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MPs override Kiska veto on minimum pension bill

PARLIAMENT overruled President Andrej Kiska’s veto of a bill introducing a minimum pension, thereby adopting the amendment to the Social Insurance Act in its original form and without taking Kiska’s objections into account.

(Source: Sme)

Based on the bill, all pensioners who have paid social insurance contributions for at least 30 years will qualify for a minimum pension that will amount to €269.50 per month. The pension will be progressively higher with each additional year of payment into the social insurance system. Consequently, people who reach retirement age and have paid the respective contributions for at least 40 years will be entitled to a minimum pension of €311.30 per month, the TASR newswire reported.

The new regulations will apply to regular and early pensions as well as to disability pensions. The Labour Ministry has worked out that the measure should concern 75,392 pensioners next year. Ministry officials at the same time contend that pensioners will no longer need support in the form of subsistence benefits.

Read also: Read also:Kiska vetoes minimum pension bill

In addition, the minimum pension should be valorised just like subsistence benefit – always as of January 1. If a person has paid contributions into the system for at least 30 years, a coefficient according to which his or her minimum pension should be calculated was set at 1.36 times the subsistence benefit, TASR wrote.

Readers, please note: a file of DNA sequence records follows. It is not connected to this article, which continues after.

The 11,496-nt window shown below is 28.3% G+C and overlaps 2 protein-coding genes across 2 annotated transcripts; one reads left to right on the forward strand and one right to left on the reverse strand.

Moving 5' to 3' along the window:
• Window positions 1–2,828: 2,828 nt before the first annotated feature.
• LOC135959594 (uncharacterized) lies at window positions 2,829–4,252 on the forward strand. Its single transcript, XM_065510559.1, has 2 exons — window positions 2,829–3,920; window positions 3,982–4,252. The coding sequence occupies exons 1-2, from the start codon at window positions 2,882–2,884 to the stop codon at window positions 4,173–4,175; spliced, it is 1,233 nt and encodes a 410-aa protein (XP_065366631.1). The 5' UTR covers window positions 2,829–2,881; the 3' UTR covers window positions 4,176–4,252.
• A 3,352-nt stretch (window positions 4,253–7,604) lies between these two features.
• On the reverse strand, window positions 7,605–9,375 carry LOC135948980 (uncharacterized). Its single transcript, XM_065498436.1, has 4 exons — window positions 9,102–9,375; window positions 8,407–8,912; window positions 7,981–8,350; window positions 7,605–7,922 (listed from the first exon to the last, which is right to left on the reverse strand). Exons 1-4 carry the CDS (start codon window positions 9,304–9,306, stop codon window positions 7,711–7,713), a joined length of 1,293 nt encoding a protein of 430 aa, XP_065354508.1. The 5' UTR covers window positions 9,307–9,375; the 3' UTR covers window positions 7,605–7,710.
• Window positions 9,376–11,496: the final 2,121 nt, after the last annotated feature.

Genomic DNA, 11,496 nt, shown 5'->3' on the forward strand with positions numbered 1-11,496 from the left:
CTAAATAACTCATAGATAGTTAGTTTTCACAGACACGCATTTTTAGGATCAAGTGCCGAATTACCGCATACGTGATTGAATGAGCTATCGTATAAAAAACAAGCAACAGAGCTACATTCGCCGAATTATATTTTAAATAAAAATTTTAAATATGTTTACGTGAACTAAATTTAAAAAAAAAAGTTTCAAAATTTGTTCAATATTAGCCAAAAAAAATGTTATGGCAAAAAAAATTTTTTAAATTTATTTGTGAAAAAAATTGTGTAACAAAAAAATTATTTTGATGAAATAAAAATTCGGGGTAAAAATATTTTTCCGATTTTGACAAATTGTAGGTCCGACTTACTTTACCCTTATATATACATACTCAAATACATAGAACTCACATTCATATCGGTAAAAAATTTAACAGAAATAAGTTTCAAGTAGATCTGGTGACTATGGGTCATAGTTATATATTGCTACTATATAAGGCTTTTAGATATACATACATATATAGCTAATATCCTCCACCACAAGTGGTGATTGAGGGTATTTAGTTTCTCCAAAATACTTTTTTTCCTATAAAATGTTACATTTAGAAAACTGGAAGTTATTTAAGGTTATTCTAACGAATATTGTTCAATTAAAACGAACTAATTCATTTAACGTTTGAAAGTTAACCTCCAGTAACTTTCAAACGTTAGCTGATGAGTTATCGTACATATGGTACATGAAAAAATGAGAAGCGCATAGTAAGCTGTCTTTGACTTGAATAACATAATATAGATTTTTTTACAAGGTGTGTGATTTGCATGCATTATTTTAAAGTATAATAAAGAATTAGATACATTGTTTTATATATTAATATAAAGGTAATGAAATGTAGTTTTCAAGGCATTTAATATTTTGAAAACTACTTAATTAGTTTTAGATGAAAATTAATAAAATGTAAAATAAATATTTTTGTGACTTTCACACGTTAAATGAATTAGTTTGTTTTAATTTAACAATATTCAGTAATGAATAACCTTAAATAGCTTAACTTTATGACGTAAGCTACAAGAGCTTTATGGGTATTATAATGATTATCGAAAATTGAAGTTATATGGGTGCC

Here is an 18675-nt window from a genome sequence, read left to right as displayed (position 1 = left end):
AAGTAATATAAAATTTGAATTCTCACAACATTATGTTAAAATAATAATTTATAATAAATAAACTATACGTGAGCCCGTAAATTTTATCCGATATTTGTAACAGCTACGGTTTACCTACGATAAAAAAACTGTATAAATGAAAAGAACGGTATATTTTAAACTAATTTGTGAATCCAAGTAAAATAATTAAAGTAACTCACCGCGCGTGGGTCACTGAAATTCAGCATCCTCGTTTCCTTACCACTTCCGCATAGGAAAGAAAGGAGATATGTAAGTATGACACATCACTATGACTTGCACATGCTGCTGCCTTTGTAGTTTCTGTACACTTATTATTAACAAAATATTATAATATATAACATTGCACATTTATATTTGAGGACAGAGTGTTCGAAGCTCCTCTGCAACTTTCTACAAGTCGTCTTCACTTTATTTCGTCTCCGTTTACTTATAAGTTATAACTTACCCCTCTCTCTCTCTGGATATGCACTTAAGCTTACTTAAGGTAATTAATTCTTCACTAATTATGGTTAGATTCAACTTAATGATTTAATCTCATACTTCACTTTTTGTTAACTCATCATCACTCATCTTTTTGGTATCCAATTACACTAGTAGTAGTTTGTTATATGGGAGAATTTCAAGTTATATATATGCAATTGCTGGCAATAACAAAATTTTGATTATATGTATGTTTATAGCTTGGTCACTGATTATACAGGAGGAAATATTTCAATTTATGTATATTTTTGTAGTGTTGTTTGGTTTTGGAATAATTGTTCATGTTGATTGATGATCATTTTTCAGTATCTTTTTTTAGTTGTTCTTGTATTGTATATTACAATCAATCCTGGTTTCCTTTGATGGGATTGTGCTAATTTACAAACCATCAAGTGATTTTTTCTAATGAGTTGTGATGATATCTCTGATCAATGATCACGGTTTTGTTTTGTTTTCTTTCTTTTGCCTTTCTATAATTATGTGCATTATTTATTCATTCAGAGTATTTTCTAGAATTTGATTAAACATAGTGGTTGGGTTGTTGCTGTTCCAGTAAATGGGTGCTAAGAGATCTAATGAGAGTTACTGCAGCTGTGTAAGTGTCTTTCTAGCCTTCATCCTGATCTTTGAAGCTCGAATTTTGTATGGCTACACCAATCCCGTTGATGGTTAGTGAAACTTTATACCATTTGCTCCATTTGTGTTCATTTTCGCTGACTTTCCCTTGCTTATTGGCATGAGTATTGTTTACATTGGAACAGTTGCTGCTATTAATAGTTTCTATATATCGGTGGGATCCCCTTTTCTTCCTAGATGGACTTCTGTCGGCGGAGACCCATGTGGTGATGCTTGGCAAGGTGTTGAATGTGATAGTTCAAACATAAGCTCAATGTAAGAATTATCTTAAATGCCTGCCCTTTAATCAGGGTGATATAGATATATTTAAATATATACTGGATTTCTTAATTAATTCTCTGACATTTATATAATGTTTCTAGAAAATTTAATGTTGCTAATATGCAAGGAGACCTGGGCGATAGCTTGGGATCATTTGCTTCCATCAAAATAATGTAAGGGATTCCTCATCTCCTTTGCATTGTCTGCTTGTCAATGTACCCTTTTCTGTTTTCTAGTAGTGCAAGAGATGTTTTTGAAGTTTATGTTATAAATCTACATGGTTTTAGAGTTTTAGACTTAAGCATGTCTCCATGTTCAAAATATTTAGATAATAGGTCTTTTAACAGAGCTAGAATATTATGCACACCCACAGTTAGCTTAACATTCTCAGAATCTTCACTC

Kiska proposed that the parliament should modify the bill and remove perceived discrimination. He highlighted the fact that the bill would result in lower pensions for those who had been saving for their retirement in the second, or capitalisation, pillar. Calling the arrangement “direct discrimination”, Kiska referenced a ban on discrimination that is enacted in the Slovak constitution. Neither the bill as such nor its rationale contains reasons that justify such discrimination, he claimed, as reported by TASR.

Several opposition MPs have indicated that they will appeal to the Constitutional Court over the matter. Nevertheless, the Labour Ministry believes that the constitution also tolerates a certain amount of inequality, as long as it is justified and proportionate.

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